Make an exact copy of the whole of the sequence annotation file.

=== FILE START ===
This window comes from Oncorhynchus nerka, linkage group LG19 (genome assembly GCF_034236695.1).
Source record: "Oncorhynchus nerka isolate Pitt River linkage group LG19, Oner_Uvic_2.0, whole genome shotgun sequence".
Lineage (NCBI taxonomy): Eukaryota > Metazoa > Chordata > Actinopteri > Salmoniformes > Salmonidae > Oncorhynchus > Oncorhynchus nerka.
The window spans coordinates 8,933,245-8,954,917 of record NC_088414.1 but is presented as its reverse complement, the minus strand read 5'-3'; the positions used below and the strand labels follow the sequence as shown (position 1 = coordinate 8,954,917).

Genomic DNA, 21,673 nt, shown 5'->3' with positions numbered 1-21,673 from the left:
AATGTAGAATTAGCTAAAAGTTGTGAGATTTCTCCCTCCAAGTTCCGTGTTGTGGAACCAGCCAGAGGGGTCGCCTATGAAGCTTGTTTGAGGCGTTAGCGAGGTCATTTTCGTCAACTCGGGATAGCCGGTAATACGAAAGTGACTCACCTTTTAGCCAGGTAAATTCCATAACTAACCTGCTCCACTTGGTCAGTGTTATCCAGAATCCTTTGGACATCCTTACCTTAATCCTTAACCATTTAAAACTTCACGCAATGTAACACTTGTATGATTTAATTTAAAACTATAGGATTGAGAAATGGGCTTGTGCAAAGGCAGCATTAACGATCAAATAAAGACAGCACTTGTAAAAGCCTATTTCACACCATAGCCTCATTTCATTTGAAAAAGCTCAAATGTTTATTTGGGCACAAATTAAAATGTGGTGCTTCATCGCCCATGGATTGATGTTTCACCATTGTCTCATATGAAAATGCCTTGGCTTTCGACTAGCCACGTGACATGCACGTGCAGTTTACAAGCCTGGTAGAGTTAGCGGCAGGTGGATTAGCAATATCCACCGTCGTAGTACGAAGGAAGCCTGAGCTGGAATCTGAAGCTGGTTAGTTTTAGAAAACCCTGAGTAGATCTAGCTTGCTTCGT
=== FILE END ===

This window comes from Oncorhynchus nerka, linkage group LG19 (genome assembly GCF_034236695.1).
Source record: "Oncorhynchus nerka isolate Pitt River linkage group LG19, Oner_Uvic_2.0, whole genome shotgun sequence".
Lineage (NCBI taxonomy): Eukaryota > Metazoa > Chordata > Actinopteri > Salmoniformes > Salmonidae > Oncorhynchus > Oncorhynchus nerka.
The window spans coordinates 8,933,245-8,954,917 of record NC_088414.1 but is presented as its reverse complement, the minus strand read 5'-3'; the positions used below and the strand labels follow the sequence as shown (position 1 = coordinate 8,954,917).

Genomic DNA, 21,673 nt, shown 5'->3' with positions numbered 1-21,673 from the left:
AATGTAGAATTAGCTAAAAGTTGTGAGATTTCTCCCTCCAAGTTCCGTGTTGTGGAACCAGCCAGAGGGGTCGCCTATGAAGCTTGTTTGAGGCGTTAGCGAGGTCATTTTCGTCAACTCGGGATAGCCGGTAATACGAAAGTGACTCACCTTTTAGCCAGGTAAATTCCATAACTAACCTGCTCCACTTGGTCAGTGTTATCCAGAATCCTTTGGACATCCTTACCTTAATCCTTAACCATTTAAAACTTCACGCAATGTAACACTTGTATGATTTAATTTAAAACTATAGGATTGAGAAATGGGCTTGTGCAAAGGCAGCATTAACGATCAAATAAAGACAGCACTTGTAAAAGCCTATTTCACACCATAGCCTCATTTCATTTGAAAAAGCTCAAATGTTTATTTGGGCACAAATTAAAATGTGGTGCTTCATCGCCCATGGATTGATGTTTCACCATTGTCTCATATGAAAATGCCTTGGCTTTCGACTAGCCACGTGACATGCACGTGCAGTTTACAAGCCTGGTAGAGTTAGCGGCAGGTGGATTAGCAATATCCACCGTCGTAGTACGAAGGAAGCCTGAGCTGGAATCTGAAGCTGGTTAGTTTTAGAAAACCCTGAGTAGATCTAGCTTGCTTCGT